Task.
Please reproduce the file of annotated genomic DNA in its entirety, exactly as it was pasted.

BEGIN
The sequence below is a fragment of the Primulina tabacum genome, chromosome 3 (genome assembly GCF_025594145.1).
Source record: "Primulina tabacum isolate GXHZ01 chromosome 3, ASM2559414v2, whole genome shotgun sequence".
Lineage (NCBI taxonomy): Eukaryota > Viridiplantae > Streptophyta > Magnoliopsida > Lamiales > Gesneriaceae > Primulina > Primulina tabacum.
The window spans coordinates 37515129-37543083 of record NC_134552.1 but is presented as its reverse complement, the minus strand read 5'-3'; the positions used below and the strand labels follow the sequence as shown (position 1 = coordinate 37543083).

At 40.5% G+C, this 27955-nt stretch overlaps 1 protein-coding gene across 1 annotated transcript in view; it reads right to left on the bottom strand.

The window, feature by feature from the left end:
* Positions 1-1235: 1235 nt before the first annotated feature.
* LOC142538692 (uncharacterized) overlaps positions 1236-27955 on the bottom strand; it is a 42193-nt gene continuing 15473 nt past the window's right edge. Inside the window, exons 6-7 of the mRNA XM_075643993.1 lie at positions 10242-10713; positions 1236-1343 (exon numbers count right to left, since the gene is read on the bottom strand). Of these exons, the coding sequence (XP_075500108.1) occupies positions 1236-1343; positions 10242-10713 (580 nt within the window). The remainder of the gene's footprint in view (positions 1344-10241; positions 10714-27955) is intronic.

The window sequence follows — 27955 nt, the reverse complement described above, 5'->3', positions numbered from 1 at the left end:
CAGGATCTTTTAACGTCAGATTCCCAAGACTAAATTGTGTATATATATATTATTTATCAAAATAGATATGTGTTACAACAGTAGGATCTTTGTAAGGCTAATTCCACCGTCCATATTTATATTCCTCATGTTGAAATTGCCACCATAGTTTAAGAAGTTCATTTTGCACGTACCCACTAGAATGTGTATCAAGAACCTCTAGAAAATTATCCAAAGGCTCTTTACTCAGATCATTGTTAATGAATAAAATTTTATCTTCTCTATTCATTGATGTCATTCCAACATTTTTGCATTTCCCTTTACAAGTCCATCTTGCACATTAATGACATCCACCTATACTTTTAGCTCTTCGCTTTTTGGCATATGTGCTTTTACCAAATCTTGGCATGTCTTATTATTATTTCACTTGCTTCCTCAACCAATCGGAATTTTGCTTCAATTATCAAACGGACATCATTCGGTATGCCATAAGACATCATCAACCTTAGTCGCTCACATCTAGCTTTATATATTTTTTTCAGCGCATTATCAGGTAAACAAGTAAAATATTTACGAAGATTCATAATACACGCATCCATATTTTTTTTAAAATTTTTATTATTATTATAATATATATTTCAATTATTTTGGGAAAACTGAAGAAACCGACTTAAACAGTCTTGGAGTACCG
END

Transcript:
The sequence below is a fragment of the Primulina tabacum genome, chromosome 3 (genome assembly GCF_025594145.1).
Source record: "Primulina tabacum isolate GXHZ01 chromosome 3, ASM2559414v2, whole genome shotgun sequence".
Lineage (NCBI taxonomy): Eukaryota > Viridiplantae > Streptophyta > Magnoliopsida > Lamiales > Gesneriaceae > Primulina > Primulina tabacum.
The window spans coordinates 37515129-37543083 of record NC_134552.1 but is presented as its reverse complement, the minus strand read 5'-3'; the positions used below and the strand labels follow the sequence as shown (position 1 = coordinate 37543083).

At 40.5% G+C, this 27955-nt stretch overlaps 1 protein-coding gene across 1 annotated transcript in view; it reads right to left on the bottom strand.

The window, feature by feature from the left end:
* Positions 1-1235: 1235 nt before the first annotated feature.
* LOC142538692 (uncharacterized) overlaps positions 1236-27955 on the bottom strand; it is a 42193-nt gene continuing 15473 nt past the window's right edge. Inside the window, exons 6-7 of the mRNA XM_075643993.1 lie at positions 10242-10713; positions 1236-1343 (exon numbers count right to left, since the gene is read on the bottom strand). Of these exons, the coding sequence (XP_075500108.1) occupies positions 1236-1343; positions 10242-10713 (580 nt within the window). The remainder of the gene's footprint in view (positions 1344-10241; positions 10714-27955) is intronic.

The window sequence follows — 27955 nt, the reverse complement described above, 5'->3', positions numbered from 1 at the left end:
CAGGATCTTTTAACGTCAGATTCCCAAGACTAAATTGTGTATATATATATTATTTATCAAAATAGATATGTGTTACAACAGTAGGATCTTTGTAAGGCTAATTCCACCGTCCATATTTATATTCCTCATGTTGAAATTGCCACCATAGTTTAAGAAGTTCATTTTGCACGTACCCACTAGAATGTGTATCAAGAACCTCTAGAAAATTATCCAAAGGCTCTTTACTCAGATCATTGTTAATGAATAAAATTTTATCTTCTCTATTCATTGATGTCATTCCAACATTTTTGCATTTCCCTTTACAAGTCCATCTTGCACATTAATGACATCCACCTATACTTTTAGCTCTTCGCTTTTTGGCATATGTGCTTTTACCAAATCTTGGCATGTCTTATTATTATTTCACTTGCTTCCTCAACCAATCGGAATTTTGCTTCAATTATCAAACGGACATCATTCGGTATGCCATAAGACATCATCAACCTTAGTCGCTCACATCTAGCTTTATATATTTTTTTCAGCGCATTATCAGGTAAACAAGTAAAATATTTACGAAGATTCATAATACACGCATCCATATTTTTTTTAAAATTTTTATTATTATTATAATATATATTTCAATTATTTTGGGAAAACTGAAGAAACCGACTTAAACAGTCTTGGAGTACCG